"Wrong Way Corrigan"
New York to Ireland
Douglas P. Corrigan became famous because of a supposed transatlantic flight navigational error. In 1938, Corrigan "mistakenly" flew from New York to Ireland in his vintage 1929 “Curtis Robin,” thus the moniker “Wrong Way.” He claimed it was a mistake…but it wasn’t.
Corrigan was supposed to be flying from New York to California, but because he seemingly “misread” his compass, he ended up in Ireland. He clung to that story.
At the time, Americans were in the midst of the Great Depression and Corrigan's stunt provided a much needed humorous distraction and he became an instant national folk hero. To this day, Corrigan's nickname, "'Wrong Way,” remains a stock handle in sporting events to describe anyone who goofs and goes the wrong way.
Corrigan was born in Galveston, Texas, on January 22, 1907. His father was a construction engineer and his mother a teacher. Corrigan's family around moved fairly often during Douglas's childhood. Eventually, his parents divorced and he was swapped from one parent to another before settling in Los Angeles with his mother. There, he found work in the construction industry.
One Sunday afternoon in October 1925, Douglas observed people taking rides in a Curtiss”Jenny” biplane at a local airfield. One week later the excited Corrigan took his own ride flying over Los Angeles. He now absolutely had to learn to fly and began taking lessons. Corrigan also spent time learning everything he could about aircraft mechanics. On March 25, 1926, Corrigan made his first solo flight.
Coincidentally, Corrigan’s flight lessons were taken at the airfield where B.P. Mahoney and T. C. Ryan, noted aircraft manufacturers, were operating a small airline. He got a job with the team and started working in their San Diego factory. This was the same company which shortly thereafter, built the “Spirit of St. Louis” for Charles Lindbergh. Lindbergh made his famous transatlantic flight in May 1927. Inspired by Lindbergh's success, he decided to make his own transatlantic flight someday. Being of Irish decent, he selected Ireland as his destination.
In October 1929, he became a full-fledged pilot. The following year, he moved to the East Coast and began a small passenger-carrying service with a friend named Steve Reich. Although they did fairly well, Corrigan eventually grew restless and returned to the West Coast.
Bureaucratic "Red Tape"
In 1933, he purchased a used OX5 Robin monoplane to make the trip back to California, where he resumed work as an aircraft mechanic. He began modifying his plane for his dream transatlantic flight.
Corrigan applied for permission in 1935 to make a non-stop flight from New York to Ireland. However, officials denied his application, claiming his plane was too old and not sound enough to attempt such a venture. Corrigan made several modifications to his aircraft over the next two years, but each time he reapplied, officials turned him down.
By 1937, Corrigan had become weary of bureaucratic "red tape" and decided to make the flight anyway. He never publicly acknowledged making such a decision.
His plan was to land in New York late at night, after airport officials would have left for the day and then leave for Ireland. But various mechanical problems foiled this course of action and he was unable to risk the flight just then. He returned to California to wait for another opportunity.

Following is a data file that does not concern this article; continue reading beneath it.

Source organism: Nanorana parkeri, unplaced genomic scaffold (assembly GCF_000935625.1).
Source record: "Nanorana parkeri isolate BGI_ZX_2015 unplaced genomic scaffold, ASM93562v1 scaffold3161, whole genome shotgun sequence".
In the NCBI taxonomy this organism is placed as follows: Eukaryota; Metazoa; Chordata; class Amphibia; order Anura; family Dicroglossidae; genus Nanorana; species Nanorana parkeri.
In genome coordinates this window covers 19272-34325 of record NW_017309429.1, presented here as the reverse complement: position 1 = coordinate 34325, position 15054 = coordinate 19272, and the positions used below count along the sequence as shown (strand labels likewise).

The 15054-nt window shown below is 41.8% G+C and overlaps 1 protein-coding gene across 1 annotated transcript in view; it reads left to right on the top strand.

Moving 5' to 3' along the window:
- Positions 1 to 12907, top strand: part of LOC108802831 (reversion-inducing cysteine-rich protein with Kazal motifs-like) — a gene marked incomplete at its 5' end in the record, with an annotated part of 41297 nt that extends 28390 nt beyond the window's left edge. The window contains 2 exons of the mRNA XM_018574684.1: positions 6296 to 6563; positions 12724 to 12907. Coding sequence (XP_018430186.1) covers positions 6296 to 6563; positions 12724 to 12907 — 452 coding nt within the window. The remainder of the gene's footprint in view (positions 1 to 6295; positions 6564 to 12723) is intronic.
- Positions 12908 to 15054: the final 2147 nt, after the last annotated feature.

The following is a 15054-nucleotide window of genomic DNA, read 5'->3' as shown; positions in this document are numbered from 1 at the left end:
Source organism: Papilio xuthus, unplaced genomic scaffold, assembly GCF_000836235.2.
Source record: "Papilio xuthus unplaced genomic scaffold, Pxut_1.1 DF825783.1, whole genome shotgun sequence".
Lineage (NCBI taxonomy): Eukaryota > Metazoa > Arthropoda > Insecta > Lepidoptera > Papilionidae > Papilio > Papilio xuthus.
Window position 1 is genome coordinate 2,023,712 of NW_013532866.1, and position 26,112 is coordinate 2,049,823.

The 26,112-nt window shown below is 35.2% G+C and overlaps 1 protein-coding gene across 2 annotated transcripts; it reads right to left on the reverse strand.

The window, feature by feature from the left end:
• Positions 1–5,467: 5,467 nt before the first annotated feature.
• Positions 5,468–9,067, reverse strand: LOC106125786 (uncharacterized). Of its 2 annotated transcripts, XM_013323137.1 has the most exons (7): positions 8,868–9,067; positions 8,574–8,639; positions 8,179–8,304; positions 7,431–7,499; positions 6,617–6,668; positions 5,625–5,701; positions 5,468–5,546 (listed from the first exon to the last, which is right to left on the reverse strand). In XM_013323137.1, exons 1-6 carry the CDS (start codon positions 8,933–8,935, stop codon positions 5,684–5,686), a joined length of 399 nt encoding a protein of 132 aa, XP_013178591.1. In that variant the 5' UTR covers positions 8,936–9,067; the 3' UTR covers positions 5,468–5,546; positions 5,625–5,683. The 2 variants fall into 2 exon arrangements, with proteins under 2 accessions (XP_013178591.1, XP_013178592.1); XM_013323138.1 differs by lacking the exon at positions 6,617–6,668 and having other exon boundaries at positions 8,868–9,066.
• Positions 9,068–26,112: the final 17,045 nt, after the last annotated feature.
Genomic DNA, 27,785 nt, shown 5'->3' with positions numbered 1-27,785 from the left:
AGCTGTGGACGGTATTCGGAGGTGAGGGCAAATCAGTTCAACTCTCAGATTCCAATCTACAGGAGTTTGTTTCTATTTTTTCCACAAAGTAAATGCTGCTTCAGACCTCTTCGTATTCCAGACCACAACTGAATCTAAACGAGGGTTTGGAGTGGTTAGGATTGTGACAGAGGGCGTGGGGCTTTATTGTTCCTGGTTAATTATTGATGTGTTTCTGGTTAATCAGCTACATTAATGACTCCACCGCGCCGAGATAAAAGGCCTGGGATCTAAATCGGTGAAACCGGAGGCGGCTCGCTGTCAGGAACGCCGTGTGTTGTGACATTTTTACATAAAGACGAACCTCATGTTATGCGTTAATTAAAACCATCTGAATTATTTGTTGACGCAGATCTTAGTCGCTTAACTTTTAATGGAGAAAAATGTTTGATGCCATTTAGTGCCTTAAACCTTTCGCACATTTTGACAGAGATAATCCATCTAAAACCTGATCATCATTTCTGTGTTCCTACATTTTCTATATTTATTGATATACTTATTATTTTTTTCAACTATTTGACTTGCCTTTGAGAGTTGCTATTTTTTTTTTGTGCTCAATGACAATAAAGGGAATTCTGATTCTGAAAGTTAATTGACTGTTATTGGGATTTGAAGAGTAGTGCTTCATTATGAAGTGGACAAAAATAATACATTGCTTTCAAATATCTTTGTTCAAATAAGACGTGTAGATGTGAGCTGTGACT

On July 8, 1938, Corrigan took off from California headed for New York. The official flight plan called for him to return to California. On July 17th Corrigan’s small plane left Floyd Bennett Field in Brooklyn in thick fog. He headed east because airport officials instructions were to lift off in any direction except west since there were some buildings at the western edge of the field which could be a hazard.
To everyone's dismay, he kept flying eastward…the opposite direction of California. Corrigan maintained visibility was so bad he could only fly by using his compass, which supposedly indicated he was heading west.
About 26 hours into his flight, Corrigan’s story was, he finally managed to drop down out of the clouds and noticed he was over a large body of water. Since it was obviously too early to have reached the Pacific Ocean, Corrigan looked down at his compass. Without the fog encumbering his eyesight he suddenly noticed he "had been following the wrong end of the magnetic needle." And after a 28-hour, 13-minute flight he landed at Baldonnel Airport, in Dublin.
When questioned by officials, he explained he had gotten mixed up in the clouds and flown the wrong way and how he had misread the compass. Of course, they didn’t buy the story. Authorities continued pressuring him for "the truth," but Corrigan stuck to his guns declaring "That's my story." Officials finally released him after realizing he wasn’t going to say anymore. He was reprimanded with a brief suspension of his pilot's license.
Corrigan returned to the United States and was greeted as a national hero, complete with ticker tape parade…larger than the one Lindbergh had received. The obvious humor of the feat prompted The New York Post to print a front-page headline reading "Hail to Wrong Way Corrigan,” backwards!
Corrigan retired to a quieter life in Santa Ana, California after his famous flight. In the 1950's, he bought an orange grove and lived there until his death on December 9, 1995.
During the 50th anniversary of his flight, some newspapers began reporting he was going to admit having flown to Ireland intentionally. But whether he ever publicly acknowledged it or not has been the subject of some debate.
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